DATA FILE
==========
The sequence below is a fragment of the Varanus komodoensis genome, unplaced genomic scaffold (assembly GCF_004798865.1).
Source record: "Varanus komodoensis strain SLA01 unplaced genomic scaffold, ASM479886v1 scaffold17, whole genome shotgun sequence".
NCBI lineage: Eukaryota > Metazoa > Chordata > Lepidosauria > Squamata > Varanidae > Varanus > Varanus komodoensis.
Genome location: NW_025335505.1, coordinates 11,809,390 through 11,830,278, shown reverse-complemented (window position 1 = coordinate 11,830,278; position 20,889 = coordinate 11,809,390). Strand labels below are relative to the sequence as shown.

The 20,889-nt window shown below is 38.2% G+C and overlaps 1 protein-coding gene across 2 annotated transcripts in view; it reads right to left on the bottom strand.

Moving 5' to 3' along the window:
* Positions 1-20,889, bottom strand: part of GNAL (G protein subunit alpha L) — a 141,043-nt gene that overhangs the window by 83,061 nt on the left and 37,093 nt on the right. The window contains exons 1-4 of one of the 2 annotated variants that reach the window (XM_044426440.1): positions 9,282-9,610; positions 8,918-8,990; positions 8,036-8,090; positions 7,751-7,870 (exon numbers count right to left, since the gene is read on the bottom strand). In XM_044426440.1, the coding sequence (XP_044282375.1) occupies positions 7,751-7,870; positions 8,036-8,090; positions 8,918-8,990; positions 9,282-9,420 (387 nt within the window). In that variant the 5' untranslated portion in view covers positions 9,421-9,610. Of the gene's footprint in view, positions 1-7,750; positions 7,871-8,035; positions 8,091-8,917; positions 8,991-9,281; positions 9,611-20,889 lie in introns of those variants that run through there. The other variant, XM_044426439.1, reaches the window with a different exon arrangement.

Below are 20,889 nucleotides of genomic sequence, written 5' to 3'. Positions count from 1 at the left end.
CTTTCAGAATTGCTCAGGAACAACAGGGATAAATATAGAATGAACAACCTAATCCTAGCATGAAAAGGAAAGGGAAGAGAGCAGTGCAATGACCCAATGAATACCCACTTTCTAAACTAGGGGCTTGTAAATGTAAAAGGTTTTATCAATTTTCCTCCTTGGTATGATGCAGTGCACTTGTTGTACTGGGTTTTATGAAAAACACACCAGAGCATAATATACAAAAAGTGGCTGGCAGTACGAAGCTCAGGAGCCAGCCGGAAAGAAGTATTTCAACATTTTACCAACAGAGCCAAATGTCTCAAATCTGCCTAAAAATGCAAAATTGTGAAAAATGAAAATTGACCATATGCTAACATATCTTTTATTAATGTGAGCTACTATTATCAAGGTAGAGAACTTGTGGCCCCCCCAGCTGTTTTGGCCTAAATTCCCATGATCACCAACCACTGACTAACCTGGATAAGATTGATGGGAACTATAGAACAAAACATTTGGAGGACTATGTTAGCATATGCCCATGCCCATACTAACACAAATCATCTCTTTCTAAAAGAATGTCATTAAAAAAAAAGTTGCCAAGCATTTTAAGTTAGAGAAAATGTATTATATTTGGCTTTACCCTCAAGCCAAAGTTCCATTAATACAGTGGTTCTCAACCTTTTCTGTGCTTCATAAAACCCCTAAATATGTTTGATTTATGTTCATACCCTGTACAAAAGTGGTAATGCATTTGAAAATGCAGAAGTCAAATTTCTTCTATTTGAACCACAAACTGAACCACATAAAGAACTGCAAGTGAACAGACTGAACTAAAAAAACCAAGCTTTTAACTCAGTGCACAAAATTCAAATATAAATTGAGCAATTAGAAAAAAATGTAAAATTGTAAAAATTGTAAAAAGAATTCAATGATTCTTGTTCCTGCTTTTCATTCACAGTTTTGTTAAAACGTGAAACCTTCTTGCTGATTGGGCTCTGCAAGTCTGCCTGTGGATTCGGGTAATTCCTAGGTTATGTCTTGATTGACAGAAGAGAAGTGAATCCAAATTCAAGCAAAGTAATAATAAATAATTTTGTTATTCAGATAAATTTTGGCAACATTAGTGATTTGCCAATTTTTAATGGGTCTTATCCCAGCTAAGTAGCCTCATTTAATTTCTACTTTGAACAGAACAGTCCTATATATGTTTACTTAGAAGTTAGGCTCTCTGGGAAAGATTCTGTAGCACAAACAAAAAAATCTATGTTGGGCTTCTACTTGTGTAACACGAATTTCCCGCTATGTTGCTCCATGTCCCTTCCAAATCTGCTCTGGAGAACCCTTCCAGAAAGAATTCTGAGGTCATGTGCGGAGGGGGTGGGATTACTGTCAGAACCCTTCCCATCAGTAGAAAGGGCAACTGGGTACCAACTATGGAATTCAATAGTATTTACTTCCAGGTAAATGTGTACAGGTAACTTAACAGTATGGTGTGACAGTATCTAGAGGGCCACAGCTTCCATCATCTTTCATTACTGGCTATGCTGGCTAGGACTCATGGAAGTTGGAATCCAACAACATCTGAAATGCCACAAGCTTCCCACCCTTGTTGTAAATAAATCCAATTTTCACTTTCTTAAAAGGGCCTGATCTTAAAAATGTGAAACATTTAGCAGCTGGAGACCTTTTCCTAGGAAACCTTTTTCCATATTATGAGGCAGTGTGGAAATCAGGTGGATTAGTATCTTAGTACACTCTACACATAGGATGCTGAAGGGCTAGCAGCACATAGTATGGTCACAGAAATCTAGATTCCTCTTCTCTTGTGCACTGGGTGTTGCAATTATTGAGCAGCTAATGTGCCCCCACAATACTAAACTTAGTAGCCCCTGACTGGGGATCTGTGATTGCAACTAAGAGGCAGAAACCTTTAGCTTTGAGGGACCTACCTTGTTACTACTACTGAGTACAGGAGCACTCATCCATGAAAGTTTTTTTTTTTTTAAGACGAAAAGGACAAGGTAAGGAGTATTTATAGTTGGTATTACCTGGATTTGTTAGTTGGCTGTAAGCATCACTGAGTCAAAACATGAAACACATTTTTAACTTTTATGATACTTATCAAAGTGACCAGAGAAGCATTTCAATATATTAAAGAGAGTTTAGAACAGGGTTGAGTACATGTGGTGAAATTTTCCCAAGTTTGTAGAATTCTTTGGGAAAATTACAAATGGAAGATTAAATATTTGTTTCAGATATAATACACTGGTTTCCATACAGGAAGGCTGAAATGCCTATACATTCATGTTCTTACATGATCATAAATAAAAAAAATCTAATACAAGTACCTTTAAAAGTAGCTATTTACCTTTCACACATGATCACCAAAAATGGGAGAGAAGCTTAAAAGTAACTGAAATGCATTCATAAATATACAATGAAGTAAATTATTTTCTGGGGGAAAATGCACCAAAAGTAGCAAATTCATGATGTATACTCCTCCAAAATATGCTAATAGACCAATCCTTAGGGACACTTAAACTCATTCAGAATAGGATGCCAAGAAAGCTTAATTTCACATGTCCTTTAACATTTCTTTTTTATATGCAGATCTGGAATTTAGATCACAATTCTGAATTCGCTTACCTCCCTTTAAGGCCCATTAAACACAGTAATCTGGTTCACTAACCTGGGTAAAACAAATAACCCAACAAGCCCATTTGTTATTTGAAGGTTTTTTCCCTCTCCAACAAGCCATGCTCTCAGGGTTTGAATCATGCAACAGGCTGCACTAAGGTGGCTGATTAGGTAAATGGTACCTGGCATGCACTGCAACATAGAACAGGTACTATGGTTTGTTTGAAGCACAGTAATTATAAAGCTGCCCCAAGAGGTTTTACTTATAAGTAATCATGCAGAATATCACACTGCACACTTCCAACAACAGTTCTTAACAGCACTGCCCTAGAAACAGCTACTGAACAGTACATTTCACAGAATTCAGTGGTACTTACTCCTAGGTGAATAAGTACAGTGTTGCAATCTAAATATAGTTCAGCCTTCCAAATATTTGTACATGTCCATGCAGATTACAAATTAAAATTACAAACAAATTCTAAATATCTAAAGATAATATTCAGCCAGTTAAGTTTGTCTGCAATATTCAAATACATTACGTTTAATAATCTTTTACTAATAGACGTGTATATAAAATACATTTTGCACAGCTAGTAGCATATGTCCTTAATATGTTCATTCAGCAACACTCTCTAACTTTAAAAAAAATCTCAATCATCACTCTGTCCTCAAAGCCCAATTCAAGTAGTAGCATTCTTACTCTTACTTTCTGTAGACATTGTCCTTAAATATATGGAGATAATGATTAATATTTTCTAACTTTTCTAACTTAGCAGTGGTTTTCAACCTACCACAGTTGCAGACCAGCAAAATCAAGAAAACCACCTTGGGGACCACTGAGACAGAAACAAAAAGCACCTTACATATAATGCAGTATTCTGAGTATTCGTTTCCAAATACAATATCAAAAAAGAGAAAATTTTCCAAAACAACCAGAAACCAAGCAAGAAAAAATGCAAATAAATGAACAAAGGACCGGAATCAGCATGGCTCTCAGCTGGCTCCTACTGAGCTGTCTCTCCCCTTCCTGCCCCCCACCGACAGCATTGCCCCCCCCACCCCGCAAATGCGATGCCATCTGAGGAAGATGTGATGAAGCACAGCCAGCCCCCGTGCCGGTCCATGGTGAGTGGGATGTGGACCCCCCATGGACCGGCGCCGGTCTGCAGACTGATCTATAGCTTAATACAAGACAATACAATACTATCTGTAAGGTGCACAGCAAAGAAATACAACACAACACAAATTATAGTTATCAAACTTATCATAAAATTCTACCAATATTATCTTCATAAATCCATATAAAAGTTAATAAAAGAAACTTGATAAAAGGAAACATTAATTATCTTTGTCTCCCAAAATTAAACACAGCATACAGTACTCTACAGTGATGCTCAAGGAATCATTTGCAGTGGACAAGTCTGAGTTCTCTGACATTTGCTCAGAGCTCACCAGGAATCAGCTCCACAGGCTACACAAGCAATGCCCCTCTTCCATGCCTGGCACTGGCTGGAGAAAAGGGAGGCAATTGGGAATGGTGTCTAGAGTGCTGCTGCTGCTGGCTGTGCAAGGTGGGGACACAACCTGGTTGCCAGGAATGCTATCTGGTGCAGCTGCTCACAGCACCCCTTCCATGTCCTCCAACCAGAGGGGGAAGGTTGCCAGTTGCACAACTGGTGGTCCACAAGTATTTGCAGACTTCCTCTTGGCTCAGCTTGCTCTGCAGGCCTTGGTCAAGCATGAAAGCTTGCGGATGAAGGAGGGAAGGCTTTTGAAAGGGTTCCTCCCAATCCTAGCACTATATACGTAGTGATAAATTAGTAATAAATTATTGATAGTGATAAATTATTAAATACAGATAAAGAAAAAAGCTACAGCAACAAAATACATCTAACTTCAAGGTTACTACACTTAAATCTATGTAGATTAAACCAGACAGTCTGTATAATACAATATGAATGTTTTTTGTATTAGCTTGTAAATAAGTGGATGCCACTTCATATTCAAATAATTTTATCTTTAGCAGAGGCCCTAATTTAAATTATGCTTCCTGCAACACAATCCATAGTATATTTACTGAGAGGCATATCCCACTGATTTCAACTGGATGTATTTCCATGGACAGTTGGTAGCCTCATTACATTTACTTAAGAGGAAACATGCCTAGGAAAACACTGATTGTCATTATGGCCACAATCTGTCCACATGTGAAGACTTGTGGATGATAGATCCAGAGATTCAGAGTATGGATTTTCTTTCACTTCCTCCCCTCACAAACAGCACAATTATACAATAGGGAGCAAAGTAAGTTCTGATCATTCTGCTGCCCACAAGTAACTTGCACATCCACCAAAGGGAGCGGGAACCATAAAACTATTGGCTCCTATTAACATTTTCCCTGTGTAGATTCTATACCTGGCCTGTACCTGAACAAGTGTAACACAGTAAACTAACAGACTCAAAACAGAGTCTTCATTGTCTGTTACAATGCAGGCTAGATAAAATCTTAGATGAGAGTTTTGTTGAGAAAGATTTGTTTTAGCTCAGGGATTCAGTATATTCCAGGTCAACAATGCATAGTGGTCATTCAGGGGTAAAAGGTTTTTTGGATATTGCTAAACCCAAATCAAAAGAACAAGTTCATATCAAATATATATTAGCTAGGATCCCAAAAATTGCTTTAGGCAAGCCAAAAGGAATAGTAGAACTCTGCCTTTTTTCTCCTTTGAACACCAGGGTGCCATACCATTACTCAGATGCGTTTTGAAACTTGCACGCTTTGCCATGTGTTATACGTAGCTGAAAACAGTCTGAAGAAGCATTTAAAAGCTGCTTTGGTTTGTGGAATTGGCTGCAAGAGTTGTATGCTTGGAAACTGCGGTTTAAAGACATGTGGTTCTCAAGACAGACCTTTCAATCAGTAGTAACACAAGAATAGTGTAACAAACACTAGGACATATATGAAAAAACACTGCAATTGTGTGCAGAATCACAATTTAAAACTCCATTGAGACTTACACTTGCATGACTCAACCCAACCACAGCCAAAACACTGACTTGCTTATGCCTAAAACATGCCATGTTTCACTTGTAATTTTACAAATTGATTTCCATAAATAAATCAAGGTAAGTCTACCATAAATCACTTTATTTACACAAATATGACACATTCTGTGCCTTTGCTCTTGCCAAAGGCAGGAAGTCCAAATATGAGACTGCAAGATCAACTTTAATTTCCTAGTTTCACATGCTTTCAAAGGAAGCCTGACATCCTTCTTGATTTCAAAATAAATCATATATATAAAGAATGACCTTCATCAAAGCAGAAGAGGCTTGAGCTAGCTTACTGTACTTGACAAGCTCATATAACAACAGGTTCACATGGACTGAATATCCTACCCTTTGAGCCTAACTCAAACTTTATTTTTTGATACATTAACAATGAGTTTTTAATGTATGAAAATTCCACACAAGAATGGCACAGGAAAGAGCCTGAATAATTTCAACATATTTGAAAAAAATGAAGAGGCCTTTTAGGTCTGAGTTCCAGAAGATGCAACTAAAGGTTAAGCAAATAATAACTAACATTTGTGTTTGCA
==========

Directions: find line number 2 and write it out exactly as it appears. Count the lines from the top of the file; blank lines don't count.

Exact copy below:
Source record: "Varanus komodoensis strain SLA01 unplaced genomic scaffold, ASM479886v1 scaffold17, whole genome shotgun sequence".